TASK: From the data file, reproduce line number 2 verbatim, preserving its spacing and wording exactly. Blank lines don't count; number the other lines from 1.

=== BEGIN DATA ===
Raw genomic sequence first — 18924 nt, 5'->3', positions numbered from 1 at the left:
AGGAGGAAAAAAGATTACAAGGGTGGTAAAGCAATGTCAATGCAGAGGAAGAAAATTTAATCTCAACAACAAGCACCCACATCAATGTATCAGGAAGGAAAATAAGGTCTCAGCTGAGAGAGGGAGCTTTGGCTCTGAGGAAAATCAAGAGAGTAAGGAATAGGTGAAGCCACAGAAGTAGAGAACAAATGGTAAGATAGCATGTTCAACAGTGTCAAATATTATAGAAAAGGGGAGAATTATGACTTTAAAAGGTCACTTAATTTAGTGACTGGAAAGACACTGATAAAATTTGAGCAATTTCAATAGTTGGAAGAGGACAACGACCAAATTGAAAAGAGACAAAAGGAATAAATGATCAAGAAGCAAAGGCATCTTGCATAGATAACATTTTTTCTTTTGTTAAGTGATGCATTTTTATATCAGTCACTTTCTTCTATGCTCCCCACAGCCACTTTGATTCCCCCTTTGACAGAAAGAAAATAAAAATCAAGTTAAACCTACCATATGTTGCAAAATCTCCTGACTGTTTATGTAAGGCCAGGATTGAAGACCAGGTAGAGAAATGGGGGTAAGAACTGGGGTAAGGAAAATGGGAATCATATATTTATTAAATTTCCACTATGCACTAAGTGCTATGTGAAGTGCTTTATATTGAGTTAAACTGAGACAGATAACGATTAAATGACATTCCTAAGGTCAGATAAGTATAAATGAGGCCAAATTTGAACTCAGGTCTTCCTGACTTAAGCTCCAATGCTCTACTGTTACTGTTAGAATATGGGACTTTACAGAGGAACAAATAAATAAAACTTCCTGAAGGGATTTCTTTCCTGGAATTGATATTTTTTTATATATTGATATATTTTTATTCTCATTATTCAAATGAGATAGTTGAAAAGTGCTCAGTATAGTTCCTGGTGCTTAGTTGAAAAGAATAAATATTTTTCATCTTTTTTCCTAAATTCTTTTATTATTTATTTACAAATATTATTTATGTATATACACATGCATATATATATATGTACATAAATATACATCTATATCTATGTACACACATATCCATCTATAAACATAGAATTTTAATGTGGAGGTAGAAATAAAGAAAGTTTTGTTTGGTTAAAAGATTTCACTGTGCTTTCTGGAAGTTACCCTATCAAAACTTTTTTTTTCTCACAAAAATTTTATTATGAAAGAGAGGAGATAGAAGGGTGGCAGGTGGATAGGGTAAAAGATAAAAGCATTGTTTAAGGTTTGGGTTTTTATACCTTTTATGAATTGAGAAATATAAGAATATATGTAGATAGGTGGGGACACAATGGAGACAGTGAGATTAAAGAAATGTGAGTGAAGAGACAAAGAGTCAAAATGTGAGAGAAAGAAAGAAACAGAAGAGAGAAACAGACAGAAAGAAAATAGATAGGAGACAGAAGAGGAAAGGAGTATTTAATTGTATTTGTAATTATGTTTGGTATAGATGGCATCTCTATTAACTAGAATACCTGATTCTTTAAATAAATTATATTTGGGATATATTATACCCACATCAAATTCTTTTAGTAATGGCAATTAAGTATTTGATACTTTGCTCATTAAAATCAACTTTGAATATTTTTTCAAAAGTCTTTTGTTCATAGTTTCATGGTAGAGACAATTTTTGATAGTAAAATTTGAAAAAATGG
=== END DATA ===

AGGAGGAAAAAAGATTACAAGGGTGGTAAAGCAATGTCAATGCAGAGGAAGAAAATTTAATCTCAACAACAAGCACCCACATCAATGTATCAGGAAGGAAAATAAGGTCTCAGCTGAGAGAGGGAGCTTTGGCTCTGAGGAAAATCAAGAGAGTAAGGAATAGGTGAAGCCACAGAAGTAGAGAACAAATGGTAAGATAGCATGTTCAACAGTGTCAAATATTATAGAAAAGGGGAGAATTATGACTTTAAAAGGTCACTTAATTTAGTGACTGGAAAGACACTGATAAAATTTGAGCAATTTCAATAGTTGGAAGAGGACAACGACCAAATTGAAAAGAGACAAAAGGAATAAATGATCAAGAAGCAAAGGCATCTTGCATAGATAACATTTTTTCTTTTGTTAAGTGATGCATTTTTATATCAGTCACTTTCTTCTATGCTCCCCACAGCCACTTTGATTCCCCCTTTGACAGAAAGAAAATAAAAATCAAGTTAAACCTACCATATGTTGCAAAATCTCCTGACTGTTTATGTAAGGCCAGGATTGAAGACCAGGTAGAGAAATGGGGGTAAGAACTGGGGTAAGGAAAATGGGAATCATATATTTATTAAATTTCCACTATGCACTAAGTGCTATGTGAAGTGCTTTATATTGAGTTAAACTGAGACAGATAACGATTAAATGACATTCCTAAGGTCAGATAAGTATAAATGAGGCCAAATTTGAACTCAGGTCTTCCTGACTTAAGCTCCAATGCTCTACTGTTACTGTTAGAATATGGGACTTTACAGAGGAACAAATAAATAAAACTTCCTGAAGGGATTTCTTTCCTGGAATTGATATTTTTTTATATATTGATATATTTTTATTCTCATTATTCAAATGAGATAGTTGAAAAGTGCTCAGTATAGTTCCTGGTGCTTAGTTGAAAAGAATAAATATTTTTCATCTTTTTTCCTAAATTCTTTTATTATTTATTTACAAATATTATTTATGTATATACACATGCATATATATATATGTACATAAATATACATCTATATCTATGTACACACATATCCATCTATAAACATAGAATTTTAATGTGGAGGTAGAAATAAAGAAAGTTTTGTTTGGTTAAAAGATTTCACTGTGCTTTCTGGAAGTTACCCTATCAAAACTTTTTTTTTCTCACAAAAATTTTATTATGAAAGAGAGGAGATAGAAGGGTGGCAGGTGGATAGGGTAAAAGATAAAAGCATTGTTTAAGGTTTGGGTTTTTATACCTTTTATGAATTGAGAAATATAAGAATATATGTAGATAGGTGGGGACACAATGGAGACAGTGAGATTAAAGAAATGTGAGTGAAGAGACAAAGAGTCAAAATGTGAGAGAAAGAAAGAAACAGAAGAGAGAAACAGACAGAAAGAAAATAGATAGGAGACAGAAGAGGAAAGGAGTATTTAATTGTATTTGTAATTATGTTTGGTATAGATGGCATCTCTATTAACTAGAATACCTGATTCTTTAAATAAATTATATTTGGGATATATTATACCCACATCAAATTCTTTTAGTAATGGCAATTAAGTATTTGATACTTTGCTCATTAAAATCAACTTTGAATATTTTTTCAAAAGTCTTTTGTTCATAGTTTCATGGTAGAGACAATTTTTGATAGTAAAATTTGAAAAAATGG